Holden loved every minute of his almost-seven years of life. Now, his family and friends are raising money for childhood cancer research to help other kids like him. His mom, Miriam, tells his story.
Holden was 3 when he was diagnosed with Wilms tumor, a type of childhood cancer.
At first the oncologists told us, “If your child has to get a cancer, this is the best one,” though I would never put the words “best” and “cancer” in the same thought as my son. Pathology results later showed Holden had stage IV Wilms tumor with “diffuse anaplasia,” or “unfavorable histology.” The thumbnail sketch is that it is an all-or-nothing battle, and there is not a second chance if you don’t win with your first offense.
Holden had immediate surgery to remove his kidney, radiation, and 30 weeks of treatment. He knocked it out of the park. His oncologist told us, “Holden just set the bar.” We believed him.
He beat it the first time, despite every short straw: cancer, stage IV, worst pathology. But now we learned it was metachronous — bilateral tumors that lacked the grace to present themselves on both kidneys at once the first time, which meant he had to redo the entire course of treatment. With only one kidney, and hoping to save a piece of that kidney.
Now it was so much worse.
We dove into chemotherapy, hoping to shrink the tumor enough to make it operable and salvage a portion of his kidney, but we could not. Holden again fought his way through treatment — more radiation and chemotherapy. And he happily went to the last two weeks of kindergarten.
“He was relentless in his pursuit of being a ‘normal’ kid,” Holden’s mom said.
While planning his living donor kidney transplant, we received the worst possible news: There was metastatic cancer in his lung. Holden had high-dose targeted radiation to slow it down, and then we just enjoyed every minute with him.
Holden lived large and loved every minute of life. He was relentless in his pursuit of being a “normal” kid — riding the bus, going to first grade, playing baseball, being a friend. Being a kid. He handled cancer and its treatment with a grace and presence that took my breath away.
Holden passed away in May 2014, just nine days short of his seventh birthday. But he lived a lifetime that was absolutely full of laughter, joy, and love.
After Holden passed, some of my friends told me that their boys — friends of Holden’s older brother — wanted to do something to show their support for him. From that, they came up with the idea of a garage sale fundraiser, intending to direct the proceeds to pediatric cancer research.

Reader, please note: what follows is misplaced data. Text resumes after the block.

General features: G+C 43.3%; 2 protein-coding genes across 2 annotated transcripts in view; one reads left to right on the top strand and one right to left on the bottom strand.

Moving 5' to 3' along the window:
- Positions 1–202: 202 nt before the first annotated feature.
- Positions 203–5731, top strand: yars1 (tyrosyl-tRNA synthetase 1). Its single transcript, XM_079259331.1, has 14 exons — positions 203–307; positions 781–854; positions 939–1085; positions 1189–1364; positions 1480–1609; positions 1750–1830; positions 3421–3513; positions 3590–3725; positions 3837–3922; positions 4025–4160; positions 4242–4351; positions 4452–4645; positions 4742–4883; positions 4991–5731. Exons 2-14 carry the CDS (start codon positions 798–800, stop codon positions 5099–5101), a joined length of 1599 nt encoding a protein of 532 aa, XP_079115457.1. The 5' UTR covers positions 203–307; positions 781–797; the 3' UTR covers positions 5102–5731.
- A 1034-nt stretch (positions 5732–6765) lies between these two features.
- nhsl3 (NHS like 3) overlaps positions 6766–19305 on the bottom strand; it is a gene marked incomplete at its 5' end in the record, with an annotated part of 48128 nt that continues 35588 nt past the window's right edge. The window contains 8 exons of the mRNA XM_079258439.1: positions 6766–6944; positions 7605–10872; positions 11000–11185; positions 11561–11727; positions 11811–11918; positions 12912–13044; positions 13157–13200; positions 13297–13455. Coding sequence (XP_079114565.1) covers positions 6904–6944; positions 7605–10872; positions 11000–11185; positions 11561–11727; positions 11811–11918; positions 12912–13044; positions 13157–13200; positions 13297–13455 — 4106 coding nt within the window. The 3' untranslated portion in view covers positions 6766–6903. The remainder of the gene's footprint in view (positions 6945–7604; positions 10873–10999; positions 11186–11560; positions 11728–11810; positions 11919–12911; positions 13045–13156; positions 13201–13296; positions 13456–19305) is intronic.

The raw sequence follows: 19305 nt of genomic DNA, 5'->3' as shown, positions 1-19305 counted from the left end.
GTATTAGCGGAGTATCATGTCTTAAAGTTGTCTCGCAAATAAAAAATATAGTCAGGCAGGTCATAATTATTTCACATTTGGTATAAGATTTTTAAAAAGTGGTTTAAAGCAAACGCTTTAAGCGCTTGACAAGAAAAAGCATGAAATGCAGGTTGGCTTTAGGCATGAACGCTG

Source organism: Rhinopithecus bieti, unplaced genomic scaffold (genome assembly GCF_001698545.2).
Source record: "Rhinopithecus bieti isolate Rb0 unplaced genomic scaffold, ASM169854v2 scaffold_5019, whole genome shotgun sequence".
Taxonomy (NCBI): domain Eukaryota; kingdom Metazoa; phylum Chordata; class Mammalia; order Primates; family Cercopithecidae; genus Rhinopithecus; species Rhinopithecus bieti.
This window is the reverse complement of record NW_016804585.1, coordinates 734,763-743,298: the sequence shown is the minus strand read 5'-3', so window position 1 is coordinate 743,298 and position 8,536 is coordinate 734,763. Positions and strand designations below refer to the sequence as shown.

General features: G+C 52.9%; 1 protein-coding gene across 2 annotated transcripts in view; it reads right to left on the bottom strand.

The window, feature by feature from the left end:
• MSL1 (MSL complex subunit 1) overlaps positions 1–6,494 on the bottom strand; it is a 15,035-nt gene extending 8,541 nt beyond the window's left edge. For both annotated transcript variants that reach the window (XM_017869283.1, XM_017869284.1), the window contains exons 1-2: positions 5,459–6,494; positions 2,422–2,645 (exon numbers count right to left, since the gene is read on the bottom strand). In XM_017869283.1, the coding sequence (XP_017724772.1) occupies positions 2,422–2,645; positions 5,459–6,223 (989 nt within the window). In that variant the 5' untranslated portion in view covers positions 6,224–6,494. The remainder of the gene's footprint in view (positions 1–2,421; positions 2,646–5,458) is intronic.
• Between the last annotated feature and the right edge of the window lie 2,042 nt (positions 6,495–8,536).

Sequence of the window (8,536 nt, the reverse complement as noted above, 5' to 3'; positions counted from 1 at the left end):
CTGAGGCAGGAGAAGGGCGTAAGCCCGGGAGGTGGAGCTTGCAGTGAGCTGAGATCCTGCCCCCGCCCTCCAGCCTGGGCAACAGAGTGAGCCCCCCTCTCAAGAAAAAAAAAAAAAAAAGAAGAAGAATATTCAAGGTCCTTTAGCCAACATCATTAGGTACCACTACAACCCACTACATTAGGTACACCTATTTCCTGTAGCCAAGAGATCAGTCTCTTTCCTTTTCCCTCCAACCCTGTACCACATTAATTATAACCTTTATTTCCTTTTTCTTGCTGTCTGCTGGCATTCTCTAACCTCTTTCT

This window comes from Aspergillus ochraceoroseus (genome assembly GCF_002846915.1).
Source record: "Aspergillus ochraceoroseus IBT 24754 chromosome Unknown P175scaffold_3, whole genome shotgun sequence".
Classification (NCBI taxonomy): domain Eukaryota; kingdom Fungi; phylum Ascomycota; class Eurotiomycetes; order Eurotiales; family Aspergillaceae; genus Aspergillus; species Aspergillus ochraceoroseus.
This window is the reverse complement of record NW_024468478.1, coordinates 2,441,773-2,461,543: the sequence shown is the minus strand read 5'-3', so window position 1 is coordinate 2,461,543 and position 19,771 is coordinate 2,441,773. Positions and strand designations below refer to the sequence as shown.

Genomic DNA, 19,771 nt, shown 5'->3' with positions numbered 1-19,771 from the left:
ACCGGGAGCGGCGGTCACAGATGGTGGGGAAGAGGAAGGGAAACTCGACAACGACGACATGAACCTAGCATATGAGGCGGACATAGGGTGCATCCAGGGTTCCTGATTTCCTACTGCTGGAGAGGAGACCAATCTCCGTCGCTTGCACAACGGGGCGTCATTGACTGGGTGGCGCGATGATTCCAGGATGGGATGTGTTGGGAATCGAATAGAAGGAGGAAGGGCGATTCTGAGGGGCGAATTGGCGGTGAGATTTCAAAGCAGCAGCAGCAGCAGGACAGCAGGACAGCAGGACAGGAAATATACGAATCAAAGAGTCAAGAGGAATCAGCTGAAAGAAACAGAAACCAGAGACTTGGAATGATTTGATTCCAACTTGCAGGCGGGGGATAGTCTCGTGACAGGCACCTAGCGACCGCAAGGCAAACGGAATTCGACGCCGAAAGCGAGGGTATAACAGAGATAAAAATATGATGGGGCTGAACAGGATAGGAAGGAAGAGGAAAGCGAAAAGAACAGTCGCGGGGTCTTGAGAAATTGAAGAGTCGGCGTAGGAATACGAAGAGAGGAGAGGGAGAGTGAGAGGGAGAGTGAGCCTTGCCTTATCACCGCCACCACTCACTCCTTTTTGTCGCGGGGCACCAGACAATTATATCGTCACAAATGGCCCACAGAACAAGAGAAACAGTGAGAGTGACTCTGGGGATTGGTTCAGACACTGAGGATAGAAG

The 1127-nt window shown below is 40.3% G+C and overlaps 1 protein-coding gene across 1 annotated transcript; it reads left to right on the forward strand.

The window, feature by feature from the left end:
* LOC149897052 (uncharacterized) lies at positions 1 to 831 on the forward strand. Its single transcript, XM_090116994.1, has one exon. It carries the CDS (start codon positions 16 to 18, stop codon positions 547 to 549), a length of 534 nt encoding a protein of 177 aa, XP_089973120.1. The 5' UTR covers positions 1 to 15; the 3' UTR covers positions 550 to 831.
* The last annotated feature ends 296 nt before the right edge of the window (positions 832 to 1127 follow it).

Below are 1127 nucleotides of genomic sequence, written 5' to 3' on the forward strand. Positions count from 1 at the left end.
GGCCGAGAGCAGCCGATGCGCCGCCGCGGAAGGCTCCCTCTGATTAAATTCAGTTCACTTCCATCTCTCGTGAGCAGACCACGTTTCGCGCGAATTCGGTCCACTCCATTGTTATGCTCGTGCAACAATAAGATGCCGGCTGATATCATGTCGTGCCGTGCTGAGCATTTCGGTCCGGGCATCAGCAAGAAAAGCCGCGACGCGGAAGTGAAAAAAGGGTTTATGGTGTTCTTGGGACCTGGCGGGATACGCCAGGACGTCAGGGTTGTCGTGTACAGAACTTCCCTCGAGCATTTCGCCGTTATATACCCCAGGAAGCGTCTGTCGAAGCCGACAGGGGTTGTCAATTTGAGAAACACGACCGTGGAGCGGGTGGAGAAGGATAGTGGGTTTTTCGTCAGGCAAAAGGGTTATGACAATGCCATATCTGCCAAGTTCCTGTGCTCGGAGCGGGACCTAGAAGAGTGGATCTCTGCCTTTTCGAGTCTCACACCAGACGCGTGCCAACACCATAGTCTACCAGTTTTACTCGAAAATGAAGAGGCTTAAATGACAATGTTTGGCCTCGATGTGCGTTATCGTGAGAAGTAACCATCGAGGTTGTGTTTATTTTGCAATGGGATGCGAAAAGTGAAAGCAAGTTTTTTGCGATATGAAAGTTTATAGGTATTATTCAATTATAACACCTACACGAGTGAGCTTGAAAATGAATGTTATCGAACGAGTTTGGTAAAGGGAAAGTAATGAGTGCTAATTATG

The boys worked very hard to collect donated goods to sell. Many friends helped out to locate and secure the right indoor space, and the boys and their siblings worked at it. Older sisters created a couple raffles and a bake sale in addition to the “Super Sale” itself, and there were independent fundraising efforts and simple donations.
I am humbled and honored to announce that their efforts brought in at least $13,000 for the St. Baldrick’s Foundation, and they even made the local news! I am so proud of the kids for their hard work and dedication, and I’m grateful that we are able to direct this money to a foundation whose mission is to fund pediatric cancer research.
Friends of Holden’s older brother came up with the idea of a garage sale fundraiser for childhood cancer research. On the day of the fundraiser, they wore t-shirts bearing Holden’s initials.
Holden was my mini-me, and he was my hero in every sense of the word. He took everything that life and cancer threw at him with an unassuming grace, and he never, and I mean never, asked “Why me?” And as hard as it is for me to think it, the answer has to be “Why not him?” If 1 in 285 children are diagnosed with cancer before their 20th birthday, well, the odds are not great.
“Holden was my mini-me, and he was my hero in every sense of the word,” Holden’s mom said.
Holden deserved more. He was an awesome kid, full of life, someone who appreciated the simple pleasures of riding the school bus, playing baseball, and being with his friends. He had so much potential; he told me when he was 4 years old that he wanted to be a daddy and a doctor. He would have been awesome at both. He also would have been a fabulous big brother — but he never had a chance.
All kids deserve a chance. A chance at life. Without cancer.
Holden’s family and friends are raising money for childhood cancer research to help kids just like him. Learn more about Holden and make a donation on his Hero Fund page.
Read more on the St. Baldrick’s blog:
- ‘This Ride Is Far From Over’: My Son’s Life After Childhood Cancer Treatment
- ‘Her Battle Was Transformational’: A Father’s Childhood Cancer Journey
- What It Feels Like to Lose a Son to Childhood Cancer